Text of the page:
Over the longer term, exchange rate appreciation also might help-by providing price incentives to shift resources towards production for domestic use and by raising real household income, thereby spurring consumption.

The spillovers from the global crisis have affected Asia with considerable speed and force. GDP in emerging Asia excluding China and India plummeted by no less than 15 percent on a seasonally adjusted annualized basis in the last quarter of 2008, and a further decline is expected for the first quarter of 2009.

In many ways, this severe impact was unexpected. Asia is far from the epicenter of the crisis, not just geographically but also in the sense that it did not indulge in the financial practices that led to serious problems in advanced economies' banking systems.

Moreover, before the crisis the region was in sound macroeconomic shape, and thus in a strong position to resist the pressures emanating from advanced economies. In the event, however, the impact on Asia has been even swifter and sharper than in other regions.

Looking ahead, Asia's growth path will continue to run parallel to the global economy. For the rest of 2009, the external shock is expected to continue to spill over into private investment and consumption, causing many countries to register negative growth rates. Then, as the global economy revives in 2010, so too will Asia. But the recovery is likely to be tepid-and not only because the global economy will remain weak.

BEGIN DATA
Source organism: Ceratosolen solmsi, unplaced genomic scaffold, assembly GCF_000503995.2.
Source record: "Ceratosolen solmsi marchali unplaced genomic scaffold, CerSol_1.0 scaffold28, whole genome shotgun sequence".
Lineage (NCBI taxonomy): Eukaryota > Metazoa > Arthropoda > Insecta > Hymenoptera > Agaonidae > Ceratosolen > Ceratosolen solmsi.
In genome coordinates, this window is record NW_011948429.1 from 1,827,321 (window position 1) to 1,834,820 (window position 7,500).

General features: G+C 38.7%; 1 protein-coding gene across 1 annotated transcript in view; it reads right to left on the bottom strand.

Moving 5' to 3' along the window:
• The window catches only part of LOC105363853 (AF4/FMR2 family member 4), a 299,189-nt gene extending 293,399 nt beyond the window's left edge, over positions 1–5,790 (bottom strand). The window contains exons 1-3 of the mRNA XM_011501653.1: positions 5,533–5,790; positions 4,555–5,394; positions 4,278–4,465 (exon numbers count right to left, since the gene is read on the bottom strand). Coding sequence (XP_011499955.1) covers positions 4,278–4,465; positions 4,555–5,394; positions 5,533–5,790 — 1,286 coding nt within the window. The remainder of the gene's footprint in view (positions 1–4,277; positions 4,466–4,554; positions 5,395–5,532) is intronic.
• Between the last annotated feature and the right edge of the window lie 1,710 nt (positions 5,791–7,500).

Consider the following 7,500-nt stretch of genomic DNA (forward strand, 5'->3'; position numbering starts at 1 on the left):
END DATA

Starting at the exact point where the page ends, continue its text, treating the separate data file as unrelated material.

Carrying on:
Historical experience shows that investment tends to recover slowly from downturns, especially those that involve financial stress. The risks to this baseline scenario are skewed to the downside. In particular, a delayed global recovery may trigger more insidious feedback loops between the real and financial sectors in Asia.

Persistent weak demand and tighter financial conditions could lead to a surge in corporate distress that could feed back into Asian banks, making them even less able or willing to extend credit to the private sector. At the same time, a surge in corporate bankruptcies could spill over to domestic demand, with a sharper-than-anticipated increase in unemployment rates putting a dent in consumption.

Over the longer horizon, Asian economies are at risk of a structural decline in demand from advanced economies. Households in advanced economies have started repairing their over-leveraged balance sheets, as the era of easy credit to finance purchases of consumer durables is well over. In that case, the growth rate of Asian manufacturing and exports could be structurally lower for many years, and Asia's export-led growth strategy may no longer pay the same dividends as in the past.


The total liquid foreign reserves held by the country stood at $ 11,109.0million on 2nd May, 2009. The break-up of the foreign reserves position is as under:-

i) Foreign reserves held by the State Bank of Pakistan: $7,750.5 million
ii) Net foreign reserves held by banks (other than SBP): $3,358.5 million
iii) Total liquid foreign reserves: $11,109.0 million